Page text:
What do small-town publishers rake in?

“It’s a familiar story these days: Top executives reaping disproportionately large salaries and mind-boggling bonuses while executing poor business strategies and laying off hordes of employees,” as AZ Capitol Times reports.

“It’s happened in the finance industry, construction, automobile manufacturing, computer software and beyond. But now, we can count the newspaper industry among them.”

Yes, it also applies to small-town newspaper publishers:

“Julie Moreno, who became the publisher of the East Valley Tribune in 2008, was paid more than $334,000 in salary, benefits, bonuses and expense reimbursements during the past year, according to Freedom Communications Inc. bankruptcy documents filed Oct. 31,” as the “watchdog” publication reports.

“As part of that package, Moreno was paid a lump sum of $57,949 to relocate to the Valley from Yuma, where she was publisher of Freedom Communications’ second-largest Arizona paper, the Yuma Sun. Yuma, by the way, is 203 miles from Mesa.”

Earlier this month the 118-year-old East Valley Tribune newspaper said it would close at year-end.

Do these kind of big six-figure salaries exist in other small-town newspaper markets throughout the county? You bet.

About jeffpelline

Jeff Pelline is a veteran editor and award-winning journalist - in print and online. He is publisher of Sierra FoodWineArt magazine and its website SierraCulture.com. Jeff covered business and technology for The San Francisco Chronicle for years, was a founding editor and Editor of CNET News, and was Editor of The Union, a 145-year-old newspaper in Grass Valley. Jeff has a bachelor's degree from UC Berkeley and a master's from Northwestern University. His hobbies include sailing and trout fishing.
This entry was posted in Uncategorized. Bookmark the permalink.

3 Responses to What do small-town publishers rake in?

  1. Chris Howard says:

    Jeff . . .
    You do your readers a disservice with your headline “small-town publishers rake in?” Your implication is there is some connection here to The Union. There is not. The Union is so much smaller. Your sentence: “Do these kind of big six-figure salaries exist in other small-town newspaper markets throughout the county?” is laughable.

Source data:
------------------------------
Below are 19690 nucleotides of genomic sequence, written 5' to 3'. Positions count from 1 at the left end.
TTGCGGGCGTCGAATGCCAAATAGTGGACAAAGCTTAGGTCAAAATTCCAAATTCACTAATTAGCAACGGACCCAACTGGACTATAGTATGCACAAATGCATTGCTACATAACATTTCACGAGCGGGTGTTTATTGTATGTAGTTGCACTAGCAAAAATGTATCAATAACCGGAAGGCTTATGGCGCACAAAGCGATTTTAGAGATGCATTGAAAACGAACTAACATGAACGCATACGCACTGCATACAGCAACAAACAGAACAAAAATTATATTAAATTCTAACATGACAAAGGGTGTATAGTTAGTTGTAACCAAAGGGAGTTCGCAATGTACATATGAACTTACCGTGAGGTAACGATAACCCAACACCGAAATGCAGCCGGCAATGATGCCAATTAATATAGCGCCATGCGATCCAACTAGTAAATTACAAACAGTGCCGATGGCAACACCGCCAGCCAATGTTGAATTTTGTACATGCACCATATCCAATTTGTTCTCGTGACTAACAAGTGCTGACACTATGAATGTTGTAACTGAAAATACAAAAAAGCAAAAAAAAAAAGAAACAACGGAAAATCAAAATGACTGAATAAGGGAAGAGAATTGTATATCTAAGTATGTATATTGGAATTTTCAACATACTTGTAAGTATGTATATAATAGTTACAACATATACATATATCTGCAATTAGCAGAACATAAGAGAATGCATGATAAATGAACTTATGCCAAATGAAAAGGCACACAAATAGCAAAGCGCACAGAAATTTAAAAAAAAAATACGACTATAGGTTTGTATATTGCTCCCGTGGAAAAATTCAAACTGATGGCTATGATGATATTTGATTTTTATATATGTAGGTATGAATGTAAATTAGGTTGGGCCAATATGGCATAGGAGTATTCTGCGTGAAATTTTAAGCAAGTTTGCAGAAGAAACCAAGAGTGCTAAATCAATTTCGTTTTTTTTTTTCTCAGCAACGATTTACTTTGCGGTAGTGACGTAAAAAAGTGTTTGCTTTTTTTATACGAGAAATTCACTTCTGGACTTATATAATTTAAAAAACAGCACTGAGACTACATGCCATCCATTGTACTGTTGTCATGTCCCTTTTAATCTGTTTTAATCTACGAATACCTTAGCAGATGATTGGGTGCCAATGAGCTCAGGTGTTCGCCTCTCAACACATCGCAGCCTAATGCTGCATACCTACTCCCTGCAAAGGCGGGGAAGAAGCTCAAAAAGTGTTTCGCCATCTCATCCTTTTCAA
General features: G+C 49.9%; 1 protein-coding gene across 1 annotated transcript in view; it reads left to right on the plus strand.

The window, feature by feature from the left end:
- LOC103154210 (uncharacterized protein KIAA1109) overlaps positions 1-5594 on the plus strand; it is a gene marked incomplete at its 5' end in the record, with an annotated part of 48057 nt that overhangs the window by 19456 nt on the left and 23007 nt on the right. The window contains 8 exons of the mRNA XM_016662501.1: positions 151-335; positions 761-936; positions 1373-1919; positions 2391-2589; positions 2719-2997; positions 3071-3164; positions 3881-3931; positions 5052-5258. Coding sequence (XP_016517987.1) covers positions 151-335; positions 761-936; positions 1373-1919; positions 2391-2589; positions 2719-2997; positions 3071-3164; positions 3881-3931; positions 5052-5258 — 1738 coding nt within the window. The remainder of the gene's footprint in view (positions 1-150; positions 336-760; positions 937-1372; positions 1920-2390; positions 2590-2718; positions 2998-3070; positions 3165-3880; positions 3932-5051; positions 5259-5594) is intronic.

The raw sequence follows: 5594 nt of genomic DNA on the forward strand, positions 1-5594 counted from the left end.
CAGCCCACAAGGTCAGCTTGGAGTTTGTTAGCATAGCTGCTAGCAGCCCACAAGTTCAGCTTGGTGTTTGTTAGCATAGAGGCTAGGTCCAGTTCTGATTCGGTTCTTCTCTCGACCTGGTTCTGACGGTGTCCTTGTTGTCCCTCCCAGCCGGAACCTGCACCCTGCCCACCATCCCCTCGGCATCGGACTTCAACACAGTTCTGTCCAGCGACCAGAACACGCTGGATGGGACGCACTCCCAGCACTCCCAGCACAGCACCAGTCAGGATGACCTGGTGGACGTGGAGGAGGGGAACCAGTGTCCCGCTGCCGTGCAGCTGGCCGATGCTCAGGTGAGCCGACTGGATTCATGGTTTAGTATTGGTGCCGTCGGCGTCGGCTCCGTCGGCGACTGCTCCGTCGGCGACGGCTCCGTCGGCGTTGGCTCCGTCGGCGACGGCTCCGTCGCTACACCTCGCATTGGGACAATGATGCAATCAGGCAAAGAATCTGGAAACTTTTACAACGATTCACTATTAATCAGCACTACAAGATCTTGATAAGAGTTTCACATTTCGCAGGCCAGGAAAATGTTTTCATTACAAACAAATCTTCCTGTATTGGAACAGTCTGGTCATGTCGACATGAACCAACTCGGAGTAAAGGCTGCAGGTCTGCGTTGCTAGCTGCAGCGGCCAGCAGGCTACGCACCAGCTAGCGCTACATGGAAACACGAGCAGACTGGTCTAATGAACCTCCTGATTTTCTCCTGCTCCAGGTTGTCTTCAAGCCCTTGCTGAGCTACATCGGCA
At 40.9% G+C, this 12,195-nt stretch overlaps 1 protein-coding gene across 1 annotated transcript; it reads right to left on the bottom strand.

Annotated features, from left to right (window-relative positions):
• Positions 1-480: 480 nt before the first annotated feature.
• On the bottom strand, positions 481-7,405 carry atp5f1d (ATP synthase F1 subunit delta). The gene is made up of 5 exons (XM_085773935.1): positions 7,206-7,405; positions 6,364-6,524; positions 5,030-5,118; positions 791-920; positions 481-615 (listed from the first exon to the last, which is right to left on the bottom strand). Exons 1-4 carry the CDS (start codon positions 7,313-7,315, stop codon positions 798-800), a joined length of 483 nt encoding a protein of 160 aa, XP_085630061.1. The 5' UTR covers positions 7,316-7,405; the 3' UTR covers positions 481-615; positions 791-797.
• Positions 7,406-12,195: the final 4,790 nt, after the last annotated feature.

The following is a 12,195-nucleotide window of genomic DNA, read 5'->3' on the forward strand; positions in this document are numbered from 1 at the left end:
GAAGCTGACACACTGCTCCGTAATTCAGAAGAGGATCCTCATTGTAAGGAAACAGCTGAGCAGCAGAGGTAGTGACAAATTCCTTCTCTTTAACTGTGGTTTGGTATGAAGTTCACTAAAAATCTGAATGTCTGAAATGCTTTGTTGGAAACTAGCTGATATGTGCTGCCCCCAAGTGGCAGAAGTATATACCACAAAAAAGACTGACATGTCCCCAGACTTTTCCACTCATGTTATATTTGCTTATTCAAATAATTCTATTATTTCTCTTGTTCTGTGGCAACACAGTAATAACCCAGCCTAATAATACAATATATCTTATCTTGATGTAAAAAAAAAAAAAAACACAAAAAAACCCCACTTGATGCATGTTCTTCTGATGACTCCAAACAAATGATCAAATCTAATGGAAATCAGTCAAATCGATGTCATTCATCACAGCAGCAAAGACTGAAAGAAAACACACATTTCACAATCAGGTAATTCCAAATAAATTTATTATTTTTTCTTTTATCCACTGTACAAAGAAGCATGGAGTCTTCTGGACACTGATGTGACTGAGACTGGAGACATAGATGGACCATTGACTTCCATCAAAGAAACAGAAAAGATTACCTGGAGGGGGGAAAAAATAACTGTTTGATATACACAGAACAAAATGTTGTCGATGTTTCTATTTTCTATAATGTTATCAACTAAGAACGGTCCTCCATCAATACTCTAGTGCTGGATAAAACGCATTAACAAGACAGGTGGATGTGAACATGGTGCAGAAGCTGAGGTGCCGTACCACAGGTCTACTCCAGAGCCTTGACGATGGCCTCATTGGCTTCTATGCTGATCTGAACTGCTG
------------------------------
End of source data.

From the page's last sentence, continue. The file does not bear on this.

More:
I encourage your readers to hit the link . . . The market the East Valley Tribune covered is not “small market” As the story noted, Moreno had other executive responsibilities for Freedom besides the Tribune.

    The implication in this blog is completely unfair.

    The only connection here to anything local is Terry Horne — a former Swift exec.

  2. jeffpelline says:

    Show me a small-town publisher (in any chain) that does not make a six-figure salary. And show me a small-town publisher that did not reap big bonuses on top of that six-figure salary in better times — climbing well into the six-figure range. For what it’s worth, a small-town newspaper editor makes in the mid-five-figure range, typically without bonuses — if they can afford one. Here’s an example of a chain that filed for bankruptcy and shut down its East Valley Tribune operation and paid its publisher all that money. You’re sounding a little defensive here. Are you carrying water for somebody or just being altruistic? I always find it ironic that newspapers like to scrutinize other profession/government salaries but never their own. Maybe they should publish them in the paper, alongside the others, w/bonuses, benefits and other perks. I never heard of Terry Horne but thanks for the insight. Sounds like he was overpaid too, given the outcome at Freedom. Here’s a related post: https://jeffpelline.wordpress.com/2009/09/02/bankruptcy-of-appeal-democrats-parent-downplayed/

  3. Gloria Zane says:

    We know what the implication is, Chris, and Ackerman is worth every penny — minus a penny for every time he’s scooped, runs a late story, infuses the chamber’s interests seep into stories, and makes excuses with potshots and personal attacks.

Leave a Reply

Fill in your details below or click an icon to log in:

WordPress.com Logo

You are commenting using your WordPress.com account. Log Out / Change )

Twitter picture

You are commenting using your Twitter account. Log Out / Change )

Facebook photo

You are commenting using your Facebook account. Log Out / Change )

Google+ photo

You are commenting using your Google+ account. Log Out / Change )

Connecting to %s